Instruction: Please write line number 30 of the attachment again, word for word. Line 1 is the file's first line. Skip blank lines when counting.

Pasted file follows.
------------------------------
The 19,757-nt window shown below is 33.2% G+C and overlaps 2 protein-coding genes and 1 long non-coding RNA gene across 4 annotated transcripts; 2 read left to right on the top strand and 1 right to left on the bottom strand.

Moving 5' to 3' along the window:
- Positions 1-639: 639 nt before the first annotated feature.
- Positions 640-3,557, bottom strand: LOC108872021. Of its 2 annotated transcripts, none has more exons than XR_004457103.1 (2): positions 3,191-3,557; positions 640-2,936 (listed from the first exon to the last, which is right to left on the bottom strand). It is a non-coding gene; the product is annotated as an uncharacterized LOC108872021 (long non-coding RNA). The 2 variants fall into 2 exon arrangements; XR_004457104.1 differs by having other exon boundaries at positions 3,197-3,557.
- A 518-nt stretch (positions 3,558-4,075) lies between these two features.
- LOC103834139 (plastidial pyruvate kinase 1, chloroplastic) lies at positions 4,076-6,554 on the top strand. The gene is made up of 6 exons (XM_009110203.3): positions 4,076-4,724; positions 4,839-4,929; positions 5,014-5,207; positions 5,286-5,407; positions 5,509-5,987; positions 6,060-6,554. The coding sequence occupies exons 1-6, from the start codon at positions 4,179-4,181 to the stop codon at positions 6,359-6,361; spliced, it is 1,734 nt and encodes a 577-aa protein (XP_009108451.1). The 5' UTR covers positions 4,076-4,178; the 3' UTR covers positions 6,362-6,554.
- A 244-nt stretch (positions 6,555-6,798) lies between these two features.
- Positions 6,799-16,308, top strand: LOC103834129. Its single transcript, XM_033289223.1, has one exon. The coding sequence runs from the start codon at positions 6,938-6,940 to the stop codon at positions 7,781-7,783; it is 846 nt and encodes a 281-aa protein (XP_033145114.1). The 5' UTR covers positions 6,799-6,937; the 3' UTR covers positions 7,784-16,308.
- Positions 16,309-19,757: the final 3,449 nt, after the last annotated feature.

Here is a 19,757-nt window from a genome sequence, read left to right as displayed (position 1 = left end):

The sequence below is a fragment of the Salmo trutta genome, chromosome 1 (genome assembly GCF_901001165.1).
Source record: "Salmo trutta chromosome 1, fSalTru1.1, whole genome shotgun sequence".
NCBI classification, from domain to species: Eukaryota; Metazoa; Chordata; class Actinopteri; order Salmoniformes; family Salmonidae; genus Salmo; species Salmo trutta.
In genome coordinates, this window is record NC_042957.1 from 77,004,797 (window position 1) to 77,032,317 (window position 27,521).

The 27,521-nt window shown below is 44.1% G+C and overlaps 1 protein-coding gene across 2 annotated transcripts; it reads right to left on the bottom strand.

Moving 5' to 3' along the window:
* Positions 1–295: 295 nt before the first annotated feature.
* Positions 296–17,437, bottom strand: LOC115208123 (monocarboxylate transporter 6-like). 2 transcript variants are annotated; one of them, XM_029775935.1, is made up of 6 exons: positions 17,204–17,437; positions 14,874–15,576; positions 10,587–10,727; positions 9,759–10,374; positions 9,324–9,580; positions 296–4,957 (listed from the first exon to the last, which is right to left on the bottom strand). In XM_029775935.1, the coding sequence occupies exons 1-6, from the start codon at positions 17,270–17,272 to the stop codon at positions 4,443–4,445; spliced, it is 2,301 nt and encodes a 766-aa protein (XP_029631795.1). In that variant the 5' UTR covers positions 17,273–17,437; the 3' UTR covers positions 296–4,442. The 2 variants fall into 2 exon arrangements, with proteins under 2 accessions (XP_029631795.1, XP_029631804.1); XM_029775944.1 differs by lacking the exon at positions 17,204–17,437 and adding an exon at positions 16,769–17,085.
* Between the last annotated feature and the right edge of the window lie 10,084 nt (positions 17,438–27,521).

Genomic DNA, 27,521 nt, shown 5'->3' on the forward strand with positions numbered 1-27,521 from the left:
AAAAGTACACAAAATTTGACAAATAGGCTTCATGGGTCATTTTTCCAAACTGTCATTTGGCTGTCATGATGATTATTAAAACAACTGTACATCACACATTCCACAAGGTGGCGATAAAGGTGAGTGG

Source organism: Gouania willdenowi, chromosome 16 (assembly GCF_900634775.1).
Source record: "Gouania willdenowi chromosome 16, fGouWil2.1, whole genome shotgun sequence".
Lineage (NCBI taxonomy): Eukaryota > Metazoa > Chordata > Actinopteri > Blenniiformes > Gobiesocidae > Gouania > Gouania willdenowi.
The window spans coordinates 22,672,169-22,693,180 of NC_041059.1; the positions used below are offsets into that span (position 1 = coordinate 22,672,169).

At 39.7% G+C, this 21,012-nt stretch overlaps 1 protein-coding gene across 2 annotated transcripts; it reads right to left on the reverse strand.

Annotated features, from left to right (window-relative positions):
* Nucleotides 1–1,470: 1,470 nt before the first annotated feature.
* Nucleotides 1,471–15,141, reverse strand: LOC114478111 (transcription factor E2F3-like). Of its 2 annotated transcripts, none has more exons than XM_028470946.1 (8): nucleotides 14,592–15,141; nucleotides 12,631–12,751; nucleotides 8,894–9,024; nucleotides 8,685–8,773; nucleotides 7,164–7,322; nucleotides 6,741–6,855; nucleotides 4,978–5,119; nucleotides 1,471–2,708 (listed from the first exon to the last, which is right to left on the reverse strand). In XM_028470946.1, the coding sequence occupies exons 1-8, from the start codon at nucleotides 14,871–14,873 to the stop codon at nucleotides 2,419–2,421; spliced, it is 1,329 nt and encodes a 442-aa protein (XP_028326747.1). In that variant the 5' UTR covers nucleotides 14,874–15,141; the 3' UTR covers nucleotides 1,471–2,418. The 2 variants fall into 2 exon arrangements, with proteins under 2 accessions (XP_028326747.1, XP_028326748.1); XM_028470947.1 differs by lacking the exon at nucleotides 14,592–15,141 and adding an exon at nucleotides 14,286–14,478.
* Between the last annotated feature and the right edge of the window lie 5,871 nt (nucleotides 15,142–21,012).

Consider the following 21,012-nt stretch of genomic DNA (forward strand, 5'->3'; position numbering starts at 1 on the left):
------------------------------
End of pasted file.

* Between the last annotated feature and the right edge of the window lie 5,871 nt (nucleotides 15,142–21,012).